On April 25, 2017, the official release date for the Frozen sequel was announced by Disney.[14]

In August, 2017 Variety announced that the four main actors and actresses from "Frozen" would reprise their roles, actress Evan Rachel Wood had been cast as "a major new character". and actor Sterling K. Brown would play a new supporting character. On September 28, Josh Gad and Disney announced on social media that recording for the film had officially begun.[15]

The film's final shooting script was approved for production by the Disney Board of Directors in August, 2017. Principal animation and voice/song recording began in September, 2017. In an interview in May 2018 John Lasseter reported that the film was "absolutely amazing, progressing smoothly, and ahead of schedule" and would be ready for its release date of November 27th, 2019.

In June, 2018 sources inside the animation studio reported a conflict had arisen between the Disney board over an element of the script, and that John Lasseter was resisting implementing requested changes. Lasseter would be removed from his position at the end of June.

In 2018, Jennifer Lee was the appointed replacement for John Lasseter following his discharge from The Walt Disney Company. With her attention now focused on several facets of the studio, writer Allison Schroeder was brought on to co-write the script for Frozen 2.

Filming of the documentary "Into the Unknown" for Disney+ began in early October, 2018. The documentary was to show the film's production process and be filmed entirely inside Disney Animation Studios. It would follow Jennifer Lee and Chris Buck as they supervised the film's creation. At the beginning of the first episode the production appears to be in chaos, as the filmmakers are unable to determine the source of The Voice calling to Elsa.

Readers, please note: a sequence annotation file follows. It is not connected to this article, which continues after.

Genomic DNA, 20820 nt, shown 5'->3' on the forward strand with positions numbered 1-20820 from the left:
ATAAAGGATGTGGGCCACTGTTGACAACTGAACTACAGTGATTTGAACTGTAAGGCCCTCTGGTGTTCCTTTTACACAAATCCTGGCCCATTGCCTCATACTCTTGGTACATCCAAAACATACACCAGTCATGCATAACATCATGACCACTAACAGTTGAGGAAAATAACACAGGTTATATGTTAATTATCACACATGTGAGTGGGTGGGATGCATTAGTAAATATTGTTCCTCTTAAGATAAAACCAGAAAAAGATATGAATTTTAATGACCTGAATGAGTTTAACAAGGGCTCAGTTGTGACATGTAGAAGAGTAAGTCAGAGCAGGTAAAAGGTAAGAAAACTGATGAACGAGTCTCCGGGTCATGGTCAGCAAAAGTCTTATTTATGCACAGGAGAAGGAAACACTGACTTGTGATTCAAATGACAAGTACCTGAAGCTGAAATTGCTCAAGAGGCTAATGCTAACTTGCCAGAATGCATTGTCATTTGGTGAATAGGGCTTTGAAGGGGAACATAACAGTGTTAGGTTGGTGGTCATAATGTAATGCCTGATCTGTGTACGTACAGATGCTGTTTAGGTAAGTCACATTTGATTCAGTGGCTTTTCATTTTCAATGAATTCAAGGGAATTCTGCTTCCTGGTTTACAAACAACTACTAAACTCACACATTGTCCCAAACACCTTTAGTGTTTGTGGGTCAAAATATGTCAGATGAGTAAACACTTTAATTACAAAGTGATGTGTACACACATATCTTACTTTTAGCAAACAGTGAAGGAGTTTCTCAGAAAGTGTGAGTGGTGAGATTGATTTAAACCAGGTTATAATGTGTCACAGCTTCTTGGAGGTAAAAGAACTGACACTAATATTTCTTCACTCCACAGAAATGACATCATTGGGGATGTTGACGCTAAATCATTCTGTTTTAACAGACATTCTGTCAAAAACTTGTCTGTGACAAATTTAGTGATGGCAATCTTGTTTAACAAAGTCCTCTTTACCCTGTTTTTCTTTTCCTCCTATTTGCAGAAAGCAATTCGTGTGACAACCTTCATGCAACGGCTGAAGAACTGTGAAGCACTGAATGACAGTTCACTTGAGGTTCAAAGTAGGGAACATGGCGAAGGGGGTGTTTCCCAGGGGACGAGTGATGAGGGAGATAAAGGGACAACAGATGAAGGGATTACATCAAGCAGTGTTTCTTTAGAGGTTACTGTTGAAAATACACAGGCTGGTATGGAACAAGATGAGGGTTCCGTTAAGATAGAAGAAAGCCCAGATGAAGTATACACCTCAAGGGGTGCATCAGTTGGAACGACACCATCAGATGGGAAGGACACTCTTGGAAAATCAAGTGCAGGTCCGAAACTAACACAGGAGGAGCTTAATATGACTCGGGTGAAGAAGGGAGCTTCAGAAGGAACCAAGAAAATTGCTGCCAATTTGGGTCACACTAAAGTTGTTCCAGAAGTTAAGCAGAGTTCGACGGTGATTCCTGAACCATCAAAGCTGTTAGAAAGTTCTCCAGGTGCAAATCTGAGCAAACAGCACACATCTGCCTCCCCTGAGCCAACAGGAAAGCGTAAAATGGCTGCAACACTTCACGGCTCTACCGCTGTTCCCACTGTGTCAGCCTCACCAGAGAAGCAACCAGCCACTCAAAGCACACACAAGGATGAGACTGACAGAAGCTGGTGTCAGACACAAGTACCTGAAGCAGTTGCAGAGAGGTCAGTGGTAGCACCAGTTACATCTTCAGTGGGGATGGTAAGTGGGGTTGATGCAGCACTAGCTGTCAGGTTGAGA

Songwriters Bobby Lopez and Kristen-Anderson Lopez report that during the summer of 2018 there were several major changes made to the script that forced them to remove or re-write several of the film's songs. In particular, the song "Show Yourself", which was to have been the film's central song, was cut due to a major change in the script. The song would eventually make its way back into the finished film after being rewritten.

On November 1, it was announced that the Frozen sequel had been pushed up a few days from November 27, 2019, to November 22, 2019. On February 13, 2019, the film was retitled as Frozen II.

The film's soundtrack was released on November 15, 2019, in CD, digital, and vinyl formats.[16]

Release[]

The film's red carpet world premiere was held on Thursday, November 7, 2019, in Hollywood, California, with members of the cast and crew in attendance.[17] Although the film's official U.S. release was November 22, 2019, a number of theaters offered multiple showings as early as 6 P.M. on November 21, 2019.[18]

International premieres[]

  • November 20, 2019 (Belgium, Germany, France, Indonesia, Netherlands, Philippines, Turkey)